- Delivering Media Change In 2017 in
The responsibility for change in media lies predominantly with advertisers. They control the purse strings and can drive change through the industry. But before they can perform that vital function they also need to start by changing themselves. The first action needs to come from the CMO. Change comes from the top and that requires the CMO to set the lead both within the marketing team and the rest of the company. The second action needs to come from Media Procurement leadership. They need to go into battle to help CMOs demonstrate that media is an investment rather than a cost and encourage the company to be more strategic about media and work better with media agencies.
- Audits Won't Transform Media, Vision And Excitement Will in
Change is coming. Brands, agencies and consultants need to move away from obsessing about cheaper pricing and bigger discounts. Auditing media agencies is important, but more and more auditing is not what media is all about. Nobody ever audited their way to growth.
- Advertisers Dropped The Ball On Media in
We now know that some media agencies have not been acting wholly in the best interests of advertisers. But brands share a huge chunk of the responsibility for allowing this state of affairs to develop. Put simply, media was not high enough on the corporate agenda when the scale of investment was taken into account.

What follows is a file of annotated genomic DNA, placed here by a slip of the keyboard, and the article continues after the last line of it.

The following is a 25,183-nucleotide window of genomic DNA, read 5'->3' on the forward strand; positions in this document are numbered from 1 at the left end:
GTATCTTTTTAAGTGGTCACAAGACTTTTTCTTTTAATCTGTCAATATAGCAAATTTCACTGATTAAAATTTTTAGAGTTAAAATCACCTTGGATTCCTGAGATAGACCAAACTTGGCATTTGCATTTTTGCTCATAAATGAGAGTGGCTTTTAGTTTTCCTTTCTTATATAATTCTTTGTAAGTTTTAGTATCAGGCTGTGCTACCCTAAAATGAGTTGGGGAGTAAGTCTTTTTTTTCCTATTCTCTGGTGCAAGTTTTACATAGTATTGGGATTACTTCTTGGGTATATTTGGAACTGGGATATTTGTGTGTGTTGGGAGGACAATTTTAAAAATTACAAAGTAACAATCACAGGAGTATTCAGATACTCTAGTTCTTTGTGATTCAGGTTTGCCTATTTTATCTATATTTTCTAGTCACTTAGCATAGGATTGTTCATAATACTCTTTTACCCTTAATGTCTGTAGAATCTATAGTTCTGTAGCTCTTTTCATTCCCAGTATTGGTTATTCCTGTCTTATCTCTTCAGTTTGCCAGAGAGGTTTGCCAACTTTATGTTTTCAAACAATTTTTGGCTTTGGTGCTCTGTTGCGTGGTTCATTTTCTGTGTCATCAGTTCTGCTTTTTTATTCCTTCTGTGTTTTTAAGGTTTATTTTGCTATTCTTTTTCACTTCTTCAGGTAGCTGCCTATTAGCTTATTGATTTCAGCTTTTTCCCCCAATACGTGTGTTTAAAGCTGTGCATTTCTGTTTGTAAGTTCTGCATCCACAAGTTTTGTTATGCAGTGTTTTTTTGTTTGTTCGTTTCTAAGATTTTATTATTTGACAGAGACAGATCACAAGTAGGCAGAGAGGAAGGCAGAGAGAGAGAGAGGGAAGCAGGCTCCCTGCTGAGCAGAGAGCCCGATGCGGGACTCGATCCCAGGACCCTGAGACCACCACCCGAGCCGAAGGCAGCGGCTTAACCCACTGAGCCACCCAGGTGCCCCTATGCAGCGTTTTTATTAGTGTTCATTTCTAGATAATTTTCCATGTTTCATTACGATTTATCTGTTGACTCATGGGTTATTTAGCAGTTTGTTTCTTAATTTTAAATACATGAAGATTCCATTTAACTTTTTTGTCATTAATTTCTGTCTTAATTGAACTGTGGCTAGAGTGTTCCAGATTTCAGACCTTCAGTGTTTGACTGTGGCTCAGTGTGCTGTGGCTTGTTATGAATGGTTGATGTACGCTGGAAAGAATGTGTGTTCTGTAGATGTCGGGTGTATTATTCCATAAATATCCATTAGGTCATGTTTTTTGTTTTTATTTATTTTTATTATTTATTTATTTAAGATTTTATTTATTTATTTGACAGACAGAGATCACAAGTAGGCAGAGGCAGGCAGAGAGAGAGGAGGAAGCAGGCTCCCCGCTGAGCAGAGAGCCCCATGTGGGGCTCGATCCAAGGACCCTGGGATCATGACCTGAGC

- Transparency or Black Box, Take Your Pick in
In the future, the real divide will be between agencies that buy as principals and resell and those that provide truly impartial advice on strategy and every trade they execute.
- A Contract For Trust in
It's not just in the U.S. where relationships between media agencies and clients have become strained over transparency and related issues. A British row about a new media contract framework highlights how difficult it has become for advertisers to trust their media agencies.
Comments by Tom All comments by Tom
- Report: More Marketers Seen Boosting Amazon Ad Budgets Compared To Google, FB
Really interesting insight, one of the reasons why we have predicted that Amazon's ad revenue will overtake Facebook's by 2020. Watch #MediaSnack Episode 92 "Amazon will break the duopoly" to understand how and why https://youtu.be/iU1afT6g0_A
- Advertisers Dropped The Ball On Media